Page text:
Gutted due process. Laws enacted a decade ago and tightened after 9/11 distance even legal immigrants from the protection of the law. Immigrants are routinely detained without bond, denied access to lawyers, deported without appeal and punished for one-time or minor infractions with a mechanistic ferocity that precludes a judge’s discretion or mercy. Several of the immigration bills that Congress has considered seek to heighten the efficiency with which immigrants who run afoul of the authorities can be railroaded out of the country. This gums up another aspect of the legal system, which deals with refugees and asylum seekers. A much tighter web for immigrants has been erected, and it catches many blameless victims.
The web of suspicion. The Justice Department wants to expand routine DNA collection to include detained illegal immigrants, creating a vast new database that will sweep up hundreds of thousands of innocent people. DNA, far more than fingerprints, is a trove of deeply personal information. Its routine collection from law-abiding citizens is considered an outrageous violation of privacy rights. In the belief that illegal immigrants lack such rights, DNA swabs and blood would be collected even if a detainee is not suspected of a crime. This reinforces the notion that immigrants should be treated as one huge class of criminal suspects.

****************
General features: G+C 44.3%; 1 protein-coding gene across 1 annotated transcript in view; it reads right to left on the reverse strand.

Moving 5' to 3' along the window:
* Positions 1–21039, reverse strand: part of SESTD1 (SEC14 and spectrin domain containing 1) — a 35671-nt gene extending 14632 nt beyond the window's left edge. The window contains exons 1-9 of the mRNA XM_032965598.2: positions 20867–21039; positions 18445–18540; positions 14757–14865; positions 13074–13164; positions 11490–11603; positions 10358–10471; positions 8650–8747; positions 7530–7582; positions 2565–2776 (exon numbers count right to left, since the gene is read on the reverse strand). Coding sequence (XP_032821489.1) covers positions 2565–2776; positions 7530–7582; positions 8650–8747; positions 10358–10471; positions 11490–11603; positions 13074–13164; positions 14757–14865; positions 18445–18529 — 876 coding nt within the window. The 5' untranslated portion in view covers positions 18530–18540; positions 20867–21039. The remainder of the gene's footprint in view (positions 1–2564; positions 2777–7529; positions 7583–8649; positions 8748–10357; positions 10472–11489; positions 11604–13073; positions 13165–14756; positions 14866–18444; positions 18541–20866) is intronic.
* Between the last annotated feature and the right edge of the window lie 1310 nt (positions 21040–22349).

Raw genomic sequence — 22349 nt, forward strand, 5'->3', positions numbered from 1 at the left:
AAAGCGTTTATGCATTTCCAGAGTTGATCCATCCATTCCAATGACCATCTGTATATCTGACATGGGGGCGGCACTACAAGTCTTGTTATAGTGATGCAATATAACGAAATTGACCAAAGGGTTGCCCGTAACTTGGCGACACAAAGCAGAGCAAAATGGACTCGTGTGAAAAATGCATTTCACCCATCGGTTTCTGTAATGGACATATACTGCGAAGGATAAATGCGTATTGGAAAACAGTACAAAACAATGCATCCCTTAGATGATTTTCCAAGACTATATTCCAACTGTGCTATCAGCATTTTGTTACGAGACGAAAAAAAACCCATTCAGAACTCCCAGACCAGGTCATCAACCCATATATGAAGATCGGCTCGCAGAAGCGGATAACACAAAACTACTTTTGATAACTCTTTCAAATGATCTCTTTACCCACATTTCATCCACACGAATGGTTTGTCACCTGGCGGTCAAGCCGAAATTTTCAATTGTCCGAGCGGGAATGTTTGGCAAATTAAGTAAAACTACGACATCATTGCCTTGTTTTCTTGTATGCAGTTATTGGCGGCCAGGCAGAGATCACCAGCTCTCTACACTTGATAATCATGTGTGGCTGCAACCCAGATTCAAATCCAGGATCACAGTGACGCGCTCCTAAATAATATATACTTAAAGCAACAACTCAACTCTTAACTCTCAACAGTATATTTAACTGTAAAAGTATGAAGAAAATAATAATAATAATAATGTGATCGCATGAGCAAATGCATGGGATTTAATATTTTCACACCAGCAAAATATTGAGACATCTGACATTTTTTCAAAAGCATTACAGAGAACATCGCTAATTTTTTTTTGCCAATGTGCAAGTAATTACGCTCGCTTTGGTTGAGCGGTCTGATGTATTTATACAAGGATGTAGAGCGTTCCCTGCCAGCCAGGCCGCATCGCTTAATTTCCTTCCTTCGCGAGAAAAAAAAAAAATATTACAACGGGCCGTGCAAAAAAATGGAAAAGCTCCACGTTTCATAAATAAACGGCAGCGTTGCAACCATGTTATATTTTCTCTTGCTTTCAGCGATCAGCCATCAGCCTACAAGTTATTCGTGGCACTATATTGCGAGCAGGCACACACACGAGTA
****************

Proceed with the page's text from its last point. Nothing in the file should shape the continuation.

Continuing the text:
The bureaucratic trap. The federal bureaucracy, notorious for backlogs and bad service, wants to charge more to immigrants who want to become Americans — an average increase of 66 percent in the price of visas and citizenship papers. Such steep and arbitrary increases would create a means test for citizenship, an affront to our national values.
The rise of hate. The Anti-Defamation League, acutely sensitive to the presence of intolerance, has detected an increase in Ku Klux Klan activity around the country, much of it focused on hatred of new immigrants. This virus in the bloodstream usually erupts amid national ferment and fear, and according to a report available at www.adl.org, hate groups like the Klan have moved quickly to exploit the simmering debate over immigration.
Hopelessly fixated on toughness, the immigration debate has lost its balance, overlooking the humanity of the immigrant. There is a starkly diminished understanding that hospitality for the stranger is part of the American ethos, and that as much as we claim to be a nation of immigrants, we have thwarted them at every turn. We must do better.
The new year began with renewed optimism for the chances of sensible immigration reform in Washington. The hope is justified, but time is short and real change will still require boldness and courage. Citizenship must be the key to reform. The idea of an earned path to citizenship for illegal immigrants was missing from President Bush’s State of the Union address this year, though he has continued to say his usual favorable words about reform. The new Democratic Congress and moderate Republicans cannot be afraid to stand up to the anti-amnesty demagogues and lead Mr. Bush to a solution.
Enforcement of laws cannot be ignored. Punish immigrants who enter illegally, make them pay back taxes and fines, restrict their ability to get work through deceit and false identities. But open a path to their full inclusion in the life of this country.
The alternative — the path of immigrant exploitation, of harassment without hope — will only repeat the ways the country has shamed itself at countless points in its history.